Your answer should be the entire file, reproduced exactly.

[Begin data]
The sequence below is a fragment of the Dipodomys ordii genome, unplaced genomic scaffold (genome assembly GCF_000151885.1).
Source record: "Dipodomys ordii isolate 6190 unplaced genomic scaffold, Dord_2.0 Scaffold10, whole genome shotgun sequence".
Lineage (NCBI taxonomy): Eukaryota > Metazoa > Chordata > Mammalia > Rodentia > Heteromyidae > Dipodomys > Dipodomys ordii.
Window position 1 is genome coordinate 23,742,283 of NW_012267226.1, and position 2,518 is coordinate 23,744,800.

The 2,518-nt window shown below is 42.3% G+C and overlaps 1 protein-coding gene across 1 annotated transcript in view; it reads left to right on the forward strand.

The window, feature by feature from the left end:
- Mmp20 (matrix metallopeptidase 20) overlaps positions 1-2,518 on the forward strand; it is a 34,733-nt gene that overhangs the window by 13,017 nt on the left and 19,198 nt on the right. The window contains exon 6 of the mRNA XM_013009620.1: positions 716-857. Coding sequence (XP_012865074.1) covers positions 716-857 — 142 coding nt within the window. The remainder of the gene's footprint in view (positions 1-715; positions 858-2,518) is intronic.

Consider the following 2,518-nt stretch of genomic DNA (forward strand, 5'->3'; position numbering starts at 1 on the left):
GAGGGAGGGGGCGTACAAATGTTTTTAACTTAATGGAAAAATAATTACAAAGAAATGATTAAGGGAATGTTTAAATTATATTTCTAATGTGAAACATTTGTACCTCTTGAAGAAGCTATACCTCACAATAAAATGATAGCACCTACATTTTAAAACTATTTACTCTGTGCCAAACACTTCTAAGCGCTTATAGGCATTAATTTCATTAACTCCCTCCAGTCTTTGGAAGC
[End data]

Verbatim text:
The sequence below is a fragment of the Dipodomys ordii genome, unplaced genomic scaffold (genome assembly GCF_000151885.1).
Source record: "Dipodomys ordii isolate 6190 unplaced genomic scaffold, Dord_2.0 Scaffold10, whole genome shotgun sequence".
Lineage (NCBI taxonomy): Eukaryota > Metazoa > Chordata > Mammalia > Rodentia > Heteromyidae > Dipodomys > Dipodomys ordii.
Window position 1 is genome coordinate 23,742,283 of NW_012267226.1, and position 2,518 is coordinate 23,744,800.

The 2,518-nt window shown below is 42.3% G+C and overlaps 1 protein-coding gene across 1 annotated transcript in view; it reads left to right on the forward strand.

The window, feature by feature from the left end:
- Mmp20 (matrix metallopeptidase 20) overlaps positions 1-2,518 on the forward strand; it is a 34,733-nt gene that overhangs the window by 13,017 nt on the left and 19,198 nt on the right. The window contains exon 6 of the mRNA XM_013009620.1: positions 716-857. Coding sequence (XP_012865074.1) covers positions 716-857 — 142 coding nt within the window. The remainder of the gene's footprint in view (positions 1-715; positions 858-2,518) is intronic.

Consider the following 2,518-nt stretch of genomic DNA (forward strand, 5'->3'; position numbering starts at 1 on the left):
GAGGGAGGGGGCGTACAAATGTTTTTAACTTAATGGAAAAATAATTACAAAGAAATGATTAAGGGAATGTTTAAATTATATTTCTAATGTGAAACATTTGTACCTCTTGAAGAAGCTATACCTCACAATAAAATGATAGCACCTACATTTTAAAACTATTTACTCTGTGCCAAACACTTCTAAGCGCTTATAGGCATTAATTTCATTAACTCCCTCCAGTCTTTGGAAGC